Boxing Bonanza – The rise of influencer boxing

Josh Sutanto, Staff Writer

Boxing had been on the decline for the better part of a decade. With the last major headline fight being Mayweather vs. Pacquiao in 2015, most “premier” boxing matches featured unbeaten fighters punching down on career journeymen in order to pad their record. This is constantly seen in the lightweight division. Top fighters like Ryan Garcia, or Devin Haney avoid fighting each other, opting for easier, less intriguing opponents. The dwindling excitement surrounding boxing combined with the lackluster matchups began starving fans of the excitement they wished to see.

Fast forward to February 4th, 2018. KSI vs. Joe Weller. Following this event, the attention in the fight scene increased. More Youtubers volunteered to step in the ring, taking their fans – an entirely new demographic, and introducing them to the sport. This boom saw popular names such as Jake Paul and Bryce Hall step inside the ring, and slowly the niche subgenre of “influencer boxing” began to make headlines.

Mainstream media was beginning to take notice. Fights were being featured on ESPN, articles were being written on Bleacher Report, and the money and names attached to these events began to skyrocket. One of the catalysts to the current size of this industry was when Floyd “Money” Mayweather, 50 wins – 0 losses, 1996 Olympic Bronze medalist, and “Fighter of the Decade” agreed to fight Logan Paul, a Youtuber with 0 wins and 1 loss, whose sports background only consisted of high school wrestling. While Mayweather clearly won the fight, the event marked a turning point in the sport.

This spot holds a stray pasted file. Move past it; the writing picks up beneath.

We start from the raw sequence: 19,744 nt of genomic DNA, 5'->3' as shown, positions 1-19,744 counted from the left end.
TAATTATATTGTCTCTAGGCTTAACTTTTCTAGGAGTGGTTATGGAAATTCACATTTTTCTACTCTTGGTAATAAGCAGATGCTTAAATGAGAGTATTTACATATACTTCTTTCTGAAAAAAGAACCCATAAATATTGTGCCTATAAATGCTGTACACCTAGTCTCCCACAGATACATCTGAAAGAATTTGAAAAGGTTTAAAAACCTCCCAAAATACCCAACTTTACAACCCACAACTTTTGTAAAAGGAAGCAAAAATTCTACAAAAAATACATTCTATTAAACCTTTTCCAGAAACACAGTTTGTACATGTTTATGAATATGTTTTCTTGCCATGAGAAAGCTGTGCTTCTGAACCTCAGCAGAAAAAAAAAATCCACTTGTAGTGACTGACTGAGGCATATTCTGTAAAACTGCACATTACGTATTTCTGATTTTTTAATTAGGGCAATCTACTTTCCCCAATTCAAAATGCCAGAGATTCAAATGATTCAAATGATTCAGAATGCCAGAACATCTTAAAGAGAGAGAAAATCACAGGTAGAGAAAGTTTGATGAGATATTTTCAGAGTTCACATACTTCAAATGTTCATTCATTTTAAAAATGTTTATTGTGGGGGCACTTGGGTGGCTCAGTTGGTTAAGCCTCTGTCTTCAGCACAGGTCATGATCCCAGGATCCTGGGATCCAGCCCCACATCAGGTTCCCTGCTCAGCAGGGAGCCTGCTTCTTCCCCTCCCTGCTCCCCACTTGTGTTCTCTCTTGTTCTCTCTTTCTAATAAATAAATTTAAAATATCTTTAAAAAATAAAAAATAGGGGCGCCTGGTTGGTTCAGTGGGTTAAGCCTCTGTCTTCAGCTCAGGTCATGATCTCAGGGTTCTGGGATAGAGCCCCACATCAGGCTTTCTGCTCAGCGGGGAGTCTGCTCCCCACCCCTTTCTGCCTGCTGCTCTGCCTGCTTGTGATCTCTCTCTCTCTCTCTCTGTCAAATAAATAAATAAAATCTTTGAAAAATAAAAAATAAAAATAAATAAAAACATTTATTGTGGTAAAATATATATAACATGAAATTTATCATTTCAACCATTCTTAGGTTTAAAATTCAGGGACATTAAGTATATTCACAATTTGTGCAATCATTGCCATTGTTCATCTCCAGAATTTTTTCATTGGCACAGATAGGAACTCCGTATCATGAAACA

Since then there have been many other cards featuring a slew of celebrities, Youtubers, streamers, etc. all trying their hand in the ring. The names range from rapper, Blueface, to chess grandmaster, Dina Belenkaya. Currently, this subgenre is only getting bigger, securing the attention of industry greats such as Eddie Hearn and Dana White. However, many boxing purists believe its rise is tainting the sanctity of the sport.

Many of the individuals who take part in these events are amateur boxers, who have only boxed for two to three months. These influencers get into boxing with their mind set on the check and the notoriety that comes with participation. They don’t fully understand the risks and don’t have the training to properly defend themselves during these matches. Another point that is brought up consistently is the discrepancy in quality and pay. These influencers skip the amateur circuit and launch themselves onto the mainstage without going through what is considered the “proper” track. Harcore boxing fans often complain about the opportunities being given to them over boxers who have been training for years, waiting for their turn.

On the flip side, the influencer boxing scene provides a new audience for boxing. While most don’t understand the nuances of counterpunching, the advantages and disadvantages of being a southpaw, and the strategy behind each boxer, many tune in to see a slugfest. Similar to the attraction of the WWE or a high school brawl, fans tune in for the almost comical actions, and to enjoy the story behind the madness.

The fact of the matter is that influencer boxing is for the fans. With many influencers becoming viable marketing outlets for agents and promoters, it has slowly begun to take over as the mainstream fighting outlet. Although professional boxing will always be more technically sound, watching two individuals run at each other for half an hour is equally as enjoyable.